CHIANG RAI: Thai officials ruled out any attempt to bring 12 boys and their football coach out of the flooded Tham Luang cave overnight, as they are not ready to dive yet.
Former Chiang Rai governor Narongsak Osottanakorn, who is heading the rescue operation, on Friday night (Jul 6) dispelled media reports citing a rescue diver who said he had been on standby for the mission.
Diver Ben Reymenants had told Belgian media that the operation would take place throughout the weekend as heavy rain was expected on Sunday, and that the boys would be evacuated two by two, beginning with the strongest boys.
According to the medics, the most appropriate time for an evacuation, should it be called, is probably from 3am to 4am, Narongsak said.
Thailand's Navy SEAL commander earlier said rescuers may have "limited time" to attempt the tricky job of getting the group out, the first official admission waiting out the monsoon period in the cave may not be possible.
But Narongsak told reporters that while the boys are doing well and have learnt how to dive, they were not ready yet.
"The boys' (condition) are not suitable ... (they) cannot dive at this time," he said.
"We'd like minimum risk. But we can't wait until it rains heavily and worsens the situation. If that happens, we'll need to reassess. The key thing is the kids' readiness to dive."
The Chiang Rai governor added that the air in the cave was "still all right" that the boys and their coach are able to walk around in their shelter.
Officials warned earlier on Friday that oxygen levels in the cave had fallen, and Narongsak acknowledged that the concern over the limited air inside the cave complex remains, and that rescuers have been pumping air into the cave through a 5km-long oxygen pipeline.
Narongsak said that authorities were trying to come up with the best plan for evacuation. “I’m worried about everyone who participates the Tham Luang rescue operation,” he added.
The diver was part of a team trying to establish an air line to the chamber where the children are awaiting rescue and lay oxygen tanks along the route.
The round trip in and out of the cave to reach the boys can take a highly skilled diver about 11 hours.
But some involved have pointed out that the team has been in Tham Luang before they and their coach went in on Jun 23 and were trapped by floodwater, so the familiar terrain might help.
Narongsak said that according to the medics, the most appropriate time for an evacuation, should one be called, is probably from 3am to 4am.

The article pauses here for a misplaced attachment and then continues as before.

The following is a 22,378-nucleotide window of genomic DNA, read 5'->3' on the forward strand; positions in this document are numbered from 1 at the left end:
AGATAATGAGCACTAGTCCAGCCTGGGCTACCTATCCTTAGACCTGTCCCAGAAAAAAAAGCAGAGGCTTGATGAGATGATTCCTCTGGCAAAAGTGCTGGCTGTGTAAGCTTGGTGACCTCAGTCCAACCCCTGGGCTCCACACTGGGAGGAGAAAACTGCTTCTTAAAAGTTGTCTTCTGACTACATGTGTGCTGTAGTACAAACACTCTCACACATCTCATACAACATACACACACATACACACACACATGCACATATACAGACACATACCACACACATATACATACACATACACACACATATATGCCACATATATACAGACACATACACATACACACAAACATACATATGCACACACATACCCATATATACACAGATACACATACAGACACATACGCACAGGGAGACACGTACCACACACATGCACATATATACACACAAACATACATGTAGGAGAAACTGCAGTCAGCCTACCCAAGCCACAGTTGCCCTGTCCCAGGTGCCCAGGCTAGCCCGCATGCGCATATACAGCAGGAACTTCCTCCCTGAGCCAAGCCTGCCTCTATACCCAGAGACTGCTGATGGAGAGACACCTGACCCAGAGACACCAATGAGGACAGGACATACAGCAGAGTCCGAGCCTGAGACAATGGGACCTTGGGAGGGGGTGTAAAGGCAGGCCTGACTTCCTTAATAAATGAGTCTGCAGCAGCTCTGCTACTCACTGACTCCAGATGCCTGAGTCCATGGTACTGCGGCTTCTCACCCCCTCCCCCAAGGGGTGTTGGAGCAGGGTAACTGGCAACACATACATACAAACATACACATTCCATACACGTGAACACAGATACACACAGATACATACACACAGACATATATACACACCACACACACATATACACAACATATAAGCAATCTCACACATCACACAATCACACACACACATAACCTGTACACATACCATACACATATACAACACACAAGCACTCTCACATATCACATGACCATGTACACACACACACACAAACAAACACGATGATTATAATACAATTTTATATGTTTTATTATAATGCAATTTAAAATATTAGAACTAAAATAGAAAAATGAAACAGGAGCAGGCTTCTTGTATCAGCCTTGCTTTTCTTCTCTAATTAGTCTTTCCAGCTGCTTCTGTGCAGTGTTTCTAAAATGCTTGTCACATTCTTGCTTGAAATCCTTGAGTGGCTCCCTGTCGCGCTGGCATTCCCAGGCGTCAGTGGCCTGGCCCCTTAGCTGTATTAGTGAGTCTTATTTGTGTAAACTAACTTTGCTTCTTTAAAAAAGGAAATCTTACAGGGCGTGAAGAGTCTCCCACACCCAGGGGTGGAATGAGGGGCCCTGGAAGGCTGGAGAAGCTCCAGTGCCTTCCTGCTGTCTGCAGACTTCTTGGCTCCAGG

Rescue alternatives would be for the children to remain in the cave for months until the wet season ends and flood waters recede, or drilling a shaft into the cave from the forest above.
“We have discussed different plans for various scenarios, including those suggested by foreign cave diving experts, to assess their feasibility. As I’ve always pointed out, they went in from the entrance and should come out the same way," said Narongsak.
“Still, we continue to drill into air holes on top of the mountain. We’ve drilled more than 100 spots so far. Eighteen of them could potentially let the rescuers down to the stranded. The deepest we’ve drilled so far is more than 400m. However, we’re not convinced they would lead to where the children are trapped.”
"We’ve calculated how long it may take to drill the mountain in a straight line. We referred to the Chilean mine case, where it took two months to drill 1km deep. We may have to drill about 600m to find the boys.
The saga has captivated Thailand and the rest of the world as rescuers fought to pump out massive quantities of water to help make diving easier.
Though mild weather has held, light rains picked up again on Friday.
Parents of the trapped children have kept long vigils at the camp site, which has teemed with media and rescue workers.
But families have only been able to hear from their children through footage uploaded to the Thai Navy Seal Facebook page.
Messages of support for the "Wild Boars" team have come in from across the world, including from football stars in Russia for the World Cup.
The unprecedented rescue mission has been dogged by the threat of rains, which complicate pumping water out of the cave system. Intermittent rain hit the already muddy camp site on Friday.
Technology entrepreneur Elon Musk said Friday he was sending engineers from his SpaceX and Boring Co - which has experience in tunnelling technology - to offer help.
READ MORE | Full coverage of the search and rescue operation: